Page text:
Enjoying life, off the hamster wheel
A few days ago, it came to light in the news that an outdoor activities company in Whistler, BC, Canada named “Outdoor Adventures” ordered the manager of their dog sledding division to kill approximate 100 dogs in late April 2010.
This happened approximately two months after the Winter Olympics over a two day period on April 21 and April 23, 2010.
I think it was the radio station CKNW that originally got the information about the “cull” off a lawfirm’s website. If it hadn’t been published on that site, it wouldn’t have been made public, and we would never have gotten to know of some of the horrible practices that take place in the tourist dog sledding industry.
What I have been able to piece together from various news reports is that the person responsible for the killings applied to WorkSafe BC for compensation on May 7, 2010 due to Post Traumatic Stress Disorder (PTSD) as a result of the mass killing. His name has been withheld from publication.
According to the claim filed with the Worker’s Compensation Board, the employer had directed the man to put down 30% of the company’s ‘herd’ of 300 dogs on April 21 and 23, which resulted in 100 dogs. Apparently the person in question had tried to adopt-out the dogs unsuccessfully, and a vet that had been approached to euthanize the dogs refused to do it on the grounds that he would not destroy healthy animals.
The reason there were 300 dogs was because the company had acquired more than it’s usual amount specifically for the Olympic tourist season. When the Olympics were over, the costs of upkeep were too high, so the company decided to destroy 1/3 of their stock.
What doesn’t add up is the timing stated in the report. How could he have tried to find homes for the dogs when the directive to destroy the dogs, and the act itself, happened on the same day?
The report states that the two days of killing were extremely traumatic for dogs, multiple shots were sometimes needed to kill them and failed attempts resulted in half-blown off faces and even one animal was discovered to still be alive after being thrown into the mass grave the day before. Here is the application for compensation: WCBDogCase2010.pdf. Warning, it is graphic. It’s akin to a Dog Holocaust.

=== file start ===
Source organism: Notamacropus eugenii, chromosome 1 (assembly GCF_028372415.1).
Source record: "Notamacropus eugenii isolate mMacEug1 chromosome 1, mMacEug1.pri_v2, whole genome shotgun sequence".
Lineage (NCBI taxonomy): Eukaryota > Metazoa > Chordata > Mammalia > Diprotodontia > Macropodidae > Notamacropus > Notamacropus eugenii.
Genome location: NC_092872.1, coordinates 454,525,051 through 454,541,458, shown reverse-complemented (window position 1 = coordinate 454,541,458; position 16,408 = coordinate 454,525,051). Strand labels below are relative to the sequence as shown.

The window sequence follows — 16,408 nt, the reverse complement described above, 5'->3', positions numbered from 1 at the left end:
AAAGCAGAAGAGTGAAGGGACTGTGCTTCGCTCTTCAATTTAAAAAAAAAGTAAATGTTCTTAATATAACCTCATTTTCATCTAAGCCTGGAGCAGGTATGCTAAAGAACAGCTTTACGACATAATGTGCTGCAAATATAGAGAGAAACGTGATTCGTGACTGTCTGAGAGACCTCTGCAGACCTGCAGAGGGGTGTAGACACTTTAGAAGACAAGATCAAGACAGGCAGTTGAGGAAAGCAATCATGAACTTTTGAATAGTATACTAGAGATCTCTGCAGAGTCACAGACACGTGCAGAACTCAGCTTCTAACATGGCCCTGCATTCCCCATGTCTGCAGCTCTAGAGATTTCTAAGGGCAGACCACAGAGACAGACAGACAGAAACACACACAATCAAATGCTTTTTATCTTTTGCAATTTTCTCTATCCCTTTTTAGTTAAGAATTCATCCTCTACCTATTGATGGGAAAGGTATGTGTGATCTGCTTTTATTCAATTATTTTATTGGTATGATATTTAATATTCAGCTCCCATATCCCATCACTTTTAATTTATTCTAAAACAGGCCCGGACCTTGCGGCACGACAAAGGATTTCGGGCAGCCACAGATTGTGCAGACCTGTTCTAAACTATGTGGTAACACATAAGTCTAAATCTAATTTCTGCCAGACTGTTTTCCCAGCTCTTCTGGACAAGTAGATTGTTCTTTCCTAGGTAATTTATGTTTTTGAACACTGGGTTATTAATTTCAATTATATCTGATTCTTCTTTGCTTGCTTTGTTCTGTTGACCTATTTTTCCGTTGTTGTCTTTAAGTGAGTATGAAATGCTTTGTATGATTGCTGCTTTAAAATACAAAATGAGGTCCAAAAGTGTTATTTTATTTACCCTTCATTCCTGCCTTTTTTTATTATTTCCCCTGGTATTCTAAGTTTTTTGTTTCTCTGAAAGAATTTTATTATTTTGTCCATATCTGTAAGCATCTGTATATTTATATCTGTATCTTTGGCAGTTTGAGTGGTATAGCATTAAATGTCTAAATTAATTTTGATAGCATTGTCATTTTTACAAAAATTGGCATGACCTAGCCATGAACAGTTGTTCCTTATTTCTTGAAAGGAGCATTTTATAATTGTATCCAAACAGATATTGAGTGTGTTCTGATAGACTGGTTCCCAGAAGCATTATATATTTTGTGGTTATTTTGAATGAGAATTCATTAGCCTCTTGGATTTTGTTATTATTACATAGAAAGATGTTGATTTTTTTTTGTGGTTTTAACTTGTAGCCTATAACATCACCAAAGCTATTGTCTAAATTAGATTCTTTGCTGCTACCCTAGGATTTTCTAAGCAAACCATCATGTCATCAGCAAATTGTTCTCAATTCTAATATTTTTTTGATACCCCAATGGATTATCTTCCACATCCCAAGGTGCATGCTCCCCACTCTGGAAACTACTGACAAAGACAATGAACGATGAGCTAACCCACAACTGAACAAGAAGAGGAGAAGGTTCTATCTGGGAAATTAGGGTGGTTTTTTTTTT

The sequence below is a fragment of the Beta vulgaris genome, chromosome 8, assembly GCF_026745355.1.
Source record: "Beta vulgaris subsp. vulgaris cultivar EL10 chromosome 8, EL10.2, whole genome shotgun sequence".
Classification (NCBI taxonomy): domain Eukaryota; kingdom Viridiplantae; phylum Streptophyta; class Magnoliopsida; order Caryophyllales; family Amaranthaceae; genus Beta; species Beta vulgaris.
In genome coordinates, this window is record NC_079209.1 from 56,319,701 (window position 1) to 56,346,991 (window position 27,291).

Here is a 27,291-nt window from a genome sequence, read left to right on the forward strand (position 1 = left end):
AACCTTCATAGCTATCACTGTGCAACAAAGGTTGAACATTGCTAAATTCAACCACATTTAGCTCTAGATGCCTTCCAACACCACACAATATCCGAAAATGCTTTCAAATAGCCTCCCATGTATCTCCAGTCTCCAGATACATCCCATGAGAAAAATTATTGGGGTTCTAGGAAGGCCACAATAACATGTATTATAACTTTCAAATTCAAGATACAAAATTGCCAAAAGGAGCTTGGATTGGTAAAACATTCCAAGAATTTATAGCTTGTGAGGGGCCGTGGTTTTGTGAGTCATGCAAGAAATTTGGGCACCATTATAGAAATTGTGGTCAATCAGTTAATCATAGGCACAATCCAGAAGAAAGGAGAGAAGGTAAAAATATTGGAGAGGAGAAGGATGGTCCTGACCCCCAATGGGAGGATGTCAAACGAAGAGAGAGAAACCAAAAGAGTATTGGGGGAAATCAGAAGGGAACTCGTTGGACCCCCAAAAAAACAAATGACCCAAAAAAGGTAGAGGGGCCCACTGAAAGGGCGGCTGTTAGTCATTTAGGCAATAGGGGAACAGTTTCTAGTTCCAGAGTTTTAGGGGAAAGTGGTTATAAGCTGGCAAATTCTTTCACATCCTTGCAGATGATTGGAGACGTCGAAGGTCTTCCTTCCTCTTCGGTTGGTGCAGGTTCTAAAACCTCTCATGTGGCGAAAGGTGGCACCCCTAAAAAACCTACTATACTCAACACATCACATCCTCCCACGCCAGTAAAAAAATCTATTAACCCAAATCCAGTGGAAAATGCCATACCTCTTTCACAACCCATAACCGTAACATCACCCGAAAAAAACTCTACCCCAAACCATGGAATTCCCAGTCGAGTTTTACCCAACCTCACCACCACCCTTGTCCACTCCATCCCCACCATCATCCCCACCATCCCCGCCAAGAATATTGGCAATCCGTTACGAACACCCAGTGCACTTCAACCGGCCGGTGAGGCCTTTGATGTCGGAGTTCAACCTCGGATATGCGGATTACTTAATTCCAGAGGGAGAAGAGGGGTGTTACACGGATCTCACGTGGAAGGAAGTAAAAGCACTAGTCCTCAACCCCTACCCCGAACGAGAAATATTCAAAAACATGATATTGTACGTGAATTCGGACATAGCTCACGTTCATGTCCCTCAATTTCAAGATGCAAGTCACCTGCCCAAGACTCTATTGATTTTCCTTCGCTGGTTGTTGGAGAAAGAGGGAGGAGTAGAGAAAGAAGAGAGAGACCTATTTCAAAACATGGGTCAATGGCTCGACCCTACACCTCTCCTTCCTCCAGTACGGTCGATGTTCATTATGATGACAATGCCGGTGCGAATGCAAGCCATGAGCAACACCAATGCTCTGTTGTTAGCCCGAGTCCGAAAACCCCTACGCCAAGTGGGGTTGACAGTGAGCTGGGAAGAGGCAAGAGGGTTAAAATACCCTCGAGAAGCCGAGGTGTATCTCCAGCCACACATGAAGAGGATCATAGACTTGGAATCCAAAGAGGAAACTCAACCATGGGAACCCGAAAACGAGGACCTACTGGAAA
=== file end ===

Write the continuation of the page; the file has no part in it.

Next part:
I find this story deplorable. Why did the man carry out this cruel and inhumane act? Why didn’t he just say “no”? Who owns Outdoor Adventures, and shouldn’t they also be held accountable? Why didn’t WorkSafe contact the SPCA after receiving this compensation claim? It’s so serious that the RCMP and the BCSPCA are investigating it, and criminal charges could be laid.
Let’s start with Outdoor Adventures. They are a company that specializes in outdoor activities in the Whistler/Pemberton region in BC. Their website lists the following recreational activities: snowmobiling, snowshoeing, sleighrides, backcountry tours in a Hummer, ATV-ing, horseback riding and dog sledding. That they also have horses is disturbing. It is possible that they have the same directive for their horses, to cull and kill them when they get too expensive to keep.
Apparently Outdoor Adventures Whistler (OAW) is claiming that Howling Dog Tours Whistler Inc. is responsible for the killings. Another company in Canmore, Alberta, with the name Howling Dog Tours Ltd (Canmore) is being implicated. In order to set the record straight, they have posted a statement on their website stating that they are not affiliated with the Whistler company of the same name, and that Robert Fawcett bought their interest in the Whistler company in 2004. OAW has also made a statement to this effect on their website.
According to an article in the Vancouver Sun, OAW has a financial stake in Howling Dogs Tours Whistler, and that OAW is owned by Joey Houssian, the son of Joe Houssian, the former owner of Intrawest, which was purchased by Fortress last year and owns most of Whistler.